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INSIGHTS INTO THE DAILY DAF

Kollel Iyun Hadaf

prepared by Kollel Iyun Hadaf of Yerushalayim

daf@dafyomi.co.il, www.dafyomi.co.il

Rosh Kollel: Rabbi Mordecai Kornfeld

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43b----------------------------------------43b

1) THE FOURTH ROW OF TILES IN THE AZARAH

QUESTION: The Mishnah states that after the Kohen Gadol slaughtered the Sa'ir la'Shem and performed Kabalas ha'Dam, he would give the blood to another Kohen who would stir it "on the fourth row of tiles in the Heichal." The Kohen Gadol would ascend to the top of the Mizbe'ach and take hot coals from there and place them in a shovel, and then he would descend and place the shovel "on the fourth row of tiles in the Azarah."

The Gemara explains that when the Mishnah says that a Kohen would stir the blood on the fourth row of tiles in the Heichal, it refers to the fourth row of tiles in the Azarah, outside of the Heichal, as it is forbidden for him to be in the Heichal.

If both the first and second parts of the Mishnah refer to the fourth row of tiles in the Azarah (where the blood was stirred, and where the coals were placed), then why does the Mishnah refer to the same place with two different terms? The Mishnah first calls that row "the fourth row of tiles in the Heichal," and then it calls that row "the fourth row of tiles in the Azarah."

(It does not suffice to say that "the fourth row of tiles 'in the Heichal'" refers to the fourth row of tiles in the Ulam right outside the Heichal, because one opinion later (44b) maintains that the Heichal and Ulam had the same Kedushah, and thus the Kohen who stirred the blood was not allowed to enter the Ulam just as he was not allowed to enter the Heichal (see RITVA).)

ANSWERS:

(a) The text of the Mishnayos of the RAMBAM and other Rishonim reads that the Kohen stirred the blood on "the row in the Azarah" and not on "the fourth row in the Azarah." This is also the text of many earlier printings of the Mishnayos and Gemara. According to this text, the Mishnah apparently refers to a row of tiles located in the middle of the Azarah, or right near the Mizbe'ach. (Similarly, the Girsa of the DIKDUKEI SOFRIM reads "the fourth row" and leaves out the words "in the Azarah.") According to these texts, the second part of the Mishnah does not refer to the same place mentioned in the first part of the Mishnah.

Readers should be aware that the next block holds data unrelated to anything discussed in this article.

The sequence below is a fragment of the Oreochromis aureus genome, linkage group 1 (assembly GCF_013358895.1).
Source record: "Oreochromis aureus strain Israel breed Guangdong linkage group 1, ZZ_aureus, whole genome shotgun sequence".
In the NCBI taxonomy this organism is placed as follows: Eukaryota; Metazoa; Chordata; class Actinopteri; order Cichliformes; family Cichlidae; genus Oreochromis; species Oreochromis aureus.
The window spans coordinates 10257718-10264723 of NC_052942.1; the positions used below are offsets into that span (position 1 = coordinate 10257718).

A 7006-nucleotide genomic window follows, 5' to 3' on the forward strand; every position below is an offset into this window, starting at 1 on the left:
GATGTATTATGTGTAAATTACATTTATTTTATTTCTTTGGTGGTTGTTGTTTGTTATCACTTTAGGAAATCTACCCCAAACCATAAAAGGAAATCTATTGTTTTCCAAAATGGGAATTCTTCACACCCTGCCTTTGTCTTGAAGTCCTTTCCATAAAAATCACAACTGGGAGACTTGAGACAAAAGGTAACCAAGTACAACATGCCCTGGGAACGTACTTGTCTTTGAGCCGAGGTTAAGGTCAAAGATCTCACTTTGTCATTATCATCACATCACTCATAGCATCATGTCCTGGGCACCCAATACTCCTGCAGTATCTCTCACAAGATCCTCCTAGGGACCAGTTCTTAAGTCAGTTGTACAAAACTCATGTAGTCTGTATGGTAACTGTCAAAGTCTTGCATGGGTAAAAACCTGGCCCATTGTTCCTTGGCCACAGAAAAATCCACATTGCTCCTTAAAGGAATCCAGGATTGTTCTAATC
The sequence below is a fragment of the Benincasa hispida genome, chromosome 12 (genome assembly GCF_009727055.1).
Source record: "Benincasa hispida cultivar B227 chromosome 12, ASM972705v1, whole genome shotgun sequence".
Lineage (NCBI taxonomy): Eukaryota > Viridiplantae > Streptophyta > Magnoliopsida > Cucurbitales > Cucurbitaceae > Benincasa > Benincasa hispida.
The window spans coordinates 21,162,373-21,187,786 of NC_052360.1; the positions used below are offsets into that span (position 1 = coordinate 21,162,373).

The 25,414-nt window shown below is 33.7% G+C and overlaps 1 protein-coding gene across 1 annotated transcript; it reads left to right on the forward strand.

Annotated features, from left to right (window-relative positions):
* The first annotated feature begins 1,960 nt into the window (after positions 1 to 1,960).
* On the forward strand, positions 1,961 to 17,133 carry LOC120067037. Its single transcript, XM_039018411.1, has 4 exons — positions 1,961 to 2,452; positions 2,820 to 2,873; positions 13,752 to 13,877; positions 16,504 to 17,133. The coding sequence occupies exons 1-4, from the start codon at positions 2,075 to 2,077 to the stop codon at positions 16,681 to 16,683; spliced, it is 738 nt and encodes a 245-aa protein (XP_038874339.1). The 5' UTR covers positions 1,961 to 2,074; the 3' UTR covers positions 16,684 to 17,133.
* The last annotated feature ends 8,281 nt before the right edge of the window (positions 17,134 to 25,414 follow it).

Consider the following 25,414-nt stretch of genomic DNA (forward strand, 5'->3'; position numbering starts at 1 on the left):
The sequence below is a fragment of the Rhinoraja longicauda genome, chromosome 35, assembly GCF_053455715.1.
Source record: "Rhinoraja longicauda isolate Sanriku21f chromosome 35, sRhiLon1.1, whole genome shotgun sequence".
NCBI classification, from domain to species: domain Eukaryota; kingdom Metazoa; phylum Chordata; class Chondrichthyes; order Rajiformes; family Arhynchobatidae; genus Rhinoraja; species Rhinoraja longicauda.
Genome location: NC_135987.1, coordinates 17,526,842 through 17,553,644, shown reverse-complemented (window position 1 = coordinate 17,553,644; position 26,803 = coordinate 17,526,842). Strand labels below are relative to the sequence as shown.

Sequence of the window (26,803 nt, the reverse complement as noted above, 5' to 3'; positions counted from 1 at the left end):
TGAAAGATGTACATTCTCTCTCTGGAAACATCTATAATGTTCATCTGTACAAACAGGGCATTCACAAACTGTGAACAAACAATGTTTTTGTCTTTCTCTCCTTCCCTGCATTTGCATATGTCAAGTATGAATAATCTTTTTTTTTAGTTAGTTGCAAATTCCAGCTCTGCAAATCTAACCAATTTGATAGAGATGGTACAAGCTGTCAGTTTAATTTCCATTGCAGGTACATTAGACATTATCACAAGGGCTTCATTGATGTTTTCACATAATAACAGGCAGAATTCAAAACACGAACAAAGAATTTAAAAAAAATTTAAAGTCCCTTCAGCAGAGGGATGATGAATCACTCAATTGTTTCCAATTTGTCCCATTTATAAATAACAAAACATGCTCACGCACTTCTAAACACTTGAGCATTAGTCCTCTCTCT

(b) The TOSFOS YOM TOV says that the second part of the Mishnah refers to the fourth row of tiles as counted from the Mizbe'ach towards the Ulam. The first part of the Mishnah refers to the fourth row of tiles as counted from the Ulam towards the Mizbe'ach.

(c) The TIFERES YISRAEL suggests that perhaps the Kohen stirred the blood on the same row of tiles on which the Kohen Gadol placed the shovel of coals. However, the Kohen who stirred the blood stood on the side of the row closer to the Heichal. The shovel of coals was placed on the side of the row closer to the Mizbe'ach. This positioning was arranged to show that the coals were no more than a Machshir for the burning of the Ketores and were not as holy as the blood of the Sa'ir which would be brought into the Kodesh ha'Kodashim and sprinkled there.

2) WHO WALKED ON THE CENTER OF THE RAMP

QUESTION: The Mishnah lists the differences between the way certain components of the Avodah are done on Yom Kippur and the way they are done the rest of the year. Two of the differences involve how the Kohanim ascend and descend the ramp of the Mizbe'ach, and how they perform Kidush Yadayim v'Raglayim.

The Mishnah says that during the rest of the year, "the Kohanim ascend the Mizbe'ach by walking up the east side of the ramp, and they descend by walking down the west side of the ramp," while on Yom Kippur "the Kohen Gadol ascends and descends in the center of the ramp."

The Mishnah then says that during the rest of the year, "the Kohen Gadol performs Kidush Yadayim v'Raglayim from the Kiyor," while on Yom Kippur "the Kohen Gadol performs Kidush Yadayim v'Raglayim from the Kiton Shel Zahav (the golden vessel)."